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Rai Kinmichi Daisho & Satsuma Masayoshi


seanyx11
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So, I went to my first big sword show in Tampa a couple weeks ago, which was an absolutely amazing experience.  It was one of the best "vacations" I've had in a very long time (actually the ONLY vacation I've had in a very long time as well lol).  I learned so much from so many people, some of whom I thanked in a previous thread I posted last Monday (I think) in the general nihonto related discussion section. 

 

I don't want to get too much off topic here, but I have to, once again, thank all you guys for welcoming me into the community proper at the show.  Especially Bill M, Grey D, Mark J, Andy Q and most importantly Arnold F.  Arnold was kind enough to share a table with me and has been extremely generous in sharing his wealth of knowledge about Nihonto.

 

Ok, now that that is out of the way, let's get to the meat & potatoes here.  I wasn't planning on buying anything at the show at all really, but as fate would have it, I ended up with 2 gorgeous blades.  The 1st blade is a 3rd gen Izuma no kami Rai Kinmichi katana that I just happened to stumble upon at Andy Q's table.  Some of you may remember that my first proper, papered nihonto was a 3rd gen Rai Kinmichi wakizashi that I bought last summer, which I've been trying to find a katana to match for a daisho.  So, needless to say, I was pretty excited to find this after just a few hours of being at the show on that first morning.  It doesn't have any papers, but I'm 99% sure it will paper at the Chicago shinsa that I'll be submitting it to in April.  Anyway, here's a few pics:

 

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The 2nd is a Satsuma blade that I picked up from Bill M, though this one was not something I was looking for, nor did I really have any interest in, until Bill showed it to Arnold and I (we had the table right next to his, so it quite literally fell in my lap).  I had not previously really showed much interest in shinshinto blades since I wanted to concentrate more on Shinto mostly and Koto if I could afford it.  However, once I saw this beauty, I changed that tune pretty quickly.  Anyway, its a Satsuma Kanko Taira Masayoshi wakizashi and here are some pics:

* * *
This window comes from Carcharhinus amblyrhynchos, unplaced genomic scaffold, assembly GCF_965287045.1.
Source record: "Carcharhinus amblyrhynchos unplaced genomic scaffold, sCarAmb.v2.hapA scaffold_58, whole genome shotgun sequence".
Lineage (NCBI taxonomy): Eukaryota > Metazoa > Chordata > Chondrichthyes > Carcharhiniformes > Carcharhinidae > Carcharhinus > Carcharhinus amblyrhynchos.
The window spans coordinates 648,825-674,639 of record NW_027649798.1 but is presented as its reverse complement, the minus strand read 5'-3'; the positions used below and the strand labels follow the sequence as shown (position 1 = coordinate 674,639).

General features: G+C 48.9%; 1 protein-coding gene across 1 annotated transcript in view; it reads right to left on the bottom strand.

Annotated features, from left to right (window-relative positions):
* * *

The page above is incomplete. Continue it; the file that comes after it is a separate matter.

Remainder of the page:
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Sean,

I like the blade. The polish seems to have a good balance with a not so 'heavy' KESHO, as far as I can see from the photos. But what about the chrysanthemum? Is it the angle of the photograph or is it really non-symmetrical?   

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Sean,

 

Apart from the lopsided kikumon already mentioned, I once owned a sandai Izumi no Kami Rai Kinmichi wakizashi that was almost copybook of the Fujishiro example and I think the signature on your katana is right on the money.  Congratulations and do keep us in the loop re Shinsa on this blade.

 

Bestests,

BaZZa.

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Sean,

 

I like the blade. The polish seems to have a good balance with a not so 'heavy' KESHO, as far as I can see from the photos. But what about the chrysanthemum? Is it the angle of the photograph or is it really non-symmetrical?   

 

No, this is just how the sandai Rai Kinmichi made his chrysanthemums.  Non-symmetrical with longer top petals, shorter bottom ones, and a star in the middle.  It's spot on to my Tokubetsu Hozon papered wakizashi  by him.  I knew immediately that it was genuine just from studying my wakizashi so much ;)

 

Sounds like you got your money's worth out of that trip, Sean. Talking with other collectors is a great way to jump months of studying on your own, especially when they can just point at what you're talking about.